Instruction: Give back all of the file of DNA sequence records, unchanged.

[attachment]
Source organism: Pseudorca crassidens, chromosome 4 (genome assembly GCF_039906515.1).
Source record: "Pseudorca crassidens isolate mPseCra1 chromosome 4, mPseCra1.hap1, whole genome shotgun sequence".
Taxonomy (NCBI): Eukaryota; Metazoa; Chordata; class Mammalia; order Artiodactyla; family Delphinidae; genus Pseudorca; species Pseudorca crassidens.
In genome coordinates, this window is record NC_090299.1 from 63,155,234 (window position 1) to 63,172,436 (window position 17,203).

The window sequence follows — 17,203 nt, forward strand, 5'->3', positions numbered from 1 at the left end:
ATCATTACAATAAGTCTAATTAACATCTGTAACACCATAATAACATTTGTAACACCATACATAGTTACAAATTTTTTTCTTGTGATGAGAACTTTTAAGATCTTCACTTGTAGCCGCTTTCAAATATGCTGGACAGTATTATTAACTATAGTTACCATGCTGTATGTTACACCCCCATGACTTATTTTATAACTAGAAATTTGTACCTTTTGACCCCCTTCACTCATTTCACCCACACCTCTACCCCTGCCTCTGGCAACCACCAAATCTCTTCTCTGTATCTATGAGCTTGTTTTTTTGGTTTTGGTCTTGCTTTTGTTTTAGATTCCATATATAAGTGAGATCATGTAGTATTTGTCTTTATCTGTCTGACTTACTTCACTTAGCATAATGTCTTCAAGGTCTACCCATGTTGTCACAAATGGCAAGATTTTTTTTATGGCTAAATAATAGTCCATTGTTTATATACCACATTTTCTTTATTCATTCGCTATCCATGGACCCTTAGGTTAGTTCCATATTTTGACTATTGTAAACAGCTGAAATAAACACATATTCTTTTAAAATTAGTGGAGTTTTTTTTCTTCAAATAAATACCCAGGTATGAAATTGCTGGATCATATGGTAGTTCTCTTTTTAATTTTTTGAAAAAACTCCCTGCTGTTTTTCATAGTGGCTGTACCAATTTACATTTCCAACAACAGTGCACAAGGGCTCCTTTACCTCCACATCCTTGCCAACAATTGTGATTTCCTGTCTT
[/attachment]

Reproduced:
Source organism: Pseudorca crassidens, chromosome 4 (genome assembly GCF_039906515.1).
Source record: "Pseudorca crassidens isolate mPseCra1 chromosome 4, mPseCra1.hap1, whole genome shotgun sequence".
Taxonomy (NCBI): Eukaryota; Metazoa; Chordata; class Mammalia; order Artiodactyla; family Delphinidae; genus Pseudorca; species Pseudorca crassidens.
In genome coordinates, this window is record NC_090299.1 from 63,155,234 (window position 1) to 63,172,436 (window position 17,203).

The window sequence follows — 17,203 nt, forward strand, 5'->3', positions numbered from 1 at the left end:
ATCATTACAATAAGTCTAATTAACATCTGTAACACCATAATAACATTTGTAACACCATACATAGTTACAAATTTTTTTCTTGTGATGAGAACTTTTAAGATCTTCACTTGTAGCCGCTTTCAAATATGCTGGACAGTATTATTAACTATAGTTACCATGCTGTATGTTACACCCCCATGACTTATTTTATAACTAGAAATTTGTACCTTTTGACCCCCTTCACTCATTTCACCCACACCTCTACCCCTGCCTCTGGCAACCACCAAATCTCTTCTCTGTATCTATGAGCTTGTTTTTTTGGTTTTGGTCTTGCTTTTGTTTTAGATTCCATATATAAGTGAGATCATGTAGTATTTGTCTTTATCTGTCTGACTTACTTCACTTAGCATAATGTCTTCAAGGTCTACCCATGTTGTCACAAATGGCAAGATTTTTTTTATGGCTAAATAATAGTCCATTGTTTATATACCACATTTTCTTTATTCATTCGCTATCCATGGACCCTTAGGTTAGTTCCATATTTTGACTATTGTAAACAGCTGAAATAAACACATATTCTTTTAAAATTAGTGGAGTTTTTTTTCTTCAAATAAATACCCAGGTATGAAATTGCTGGATCATATGGTAGTTCTCTTTTTAATTTTTTGAAAAAACTCCCTGCTGTTTTTCATAGTGGCTGTACCAATTTACATTTCCAACAACAGTGCACAAGGGCTCCTTTACCTCCACATCCTTGCCAACAATTGTGATTTCCTGTCTT